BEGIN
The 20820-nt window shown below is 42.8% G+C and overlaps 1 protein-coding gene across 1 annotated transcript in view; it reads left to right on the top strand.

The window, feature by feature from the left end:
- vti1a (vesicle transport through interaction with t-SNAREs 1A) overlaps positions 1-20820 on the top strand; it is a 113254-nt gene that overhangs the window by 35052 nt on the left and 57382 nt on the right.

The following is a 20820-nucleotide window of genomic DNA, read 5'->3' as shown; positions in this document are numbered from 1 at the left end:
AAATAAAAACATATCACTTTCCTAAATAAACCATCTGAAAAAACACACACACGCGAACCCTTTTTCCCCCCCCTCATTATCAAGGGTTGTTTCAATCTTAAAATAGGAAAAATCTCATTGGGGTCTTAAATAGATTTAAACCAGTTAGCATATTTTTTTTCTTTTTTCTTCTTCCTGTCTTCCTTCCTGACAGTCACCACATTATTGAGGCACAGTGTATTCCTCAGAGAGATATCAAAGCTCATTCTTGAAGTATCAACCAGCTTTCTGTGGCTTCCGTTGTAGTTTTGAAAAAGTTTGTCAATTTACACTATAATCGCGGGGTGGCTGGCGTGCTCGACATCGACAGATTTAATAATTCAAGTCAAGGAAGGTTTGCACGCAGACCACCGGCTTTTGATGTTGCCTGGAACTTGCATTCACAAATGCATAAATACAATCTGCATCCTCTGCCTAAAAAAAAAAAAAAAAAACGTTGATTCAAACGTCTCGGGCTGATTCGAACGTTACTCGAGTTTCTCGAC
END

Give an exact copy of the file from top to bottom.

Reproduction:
The 20820-nt window shown below is 42.8% G+C and overlaps 1 protein-coding gene across 1 annotated transcript in view; it reads left to right on the top strand.

The window, feature by feature from the left end:
- vti1a (vesicle transport through interaction with t-SNAREs 1A) overlaps positions 1-20820 on the top strand; it is a 113254-nt gene that overhangs the window by 35052 nt on the left and 57382 nt on the right.

The following is a 20820-nucleotide window of genomic DNA, read 5'->3' as shown; positions in this document are numbered from 1 at the left end:
AAATAAAAACATATCACTTTCCTAAATAAACCATCTGAAAAAACACACACACGCGAACCCTTTTTCCCCCCCCTCATTATCAAGGGTTGTTTCAATCTTAAAATAGGAAAAATCTCATTGGGGTCTTAAATAGATTTAAACCAGTTAGCATATTTTTTTTCTTTTTTCTTCTTCCTGTCTTCCTTCCTGACAGTCACCACATTATTGAGGCACAGTGTATTCCTCAGAGAGATATCAAAGCTCATTCTTGAAGTATCAACCAGCTTTCTGTGGCTTCCGTTGTAGTTTTGAAAAAGTTTGTCAATTTACACTATAATCGCGGGGTGGCTGGCGTGCTCGACATCGACAGATTTAATAATTCAAGTCAAGGAAGGTTTGCACGCAGACCACCGGCTTTTGATGTTGCCTGGAACTTGCATTCACAAATGCATAAATACAATCTGCATCCTCTGCCTAAAAAAAAAAAAAAAAAACGTTGATTCAAACGTCTCGGGCTGATTCGAACGTTACTCGAGTTTCTCGAC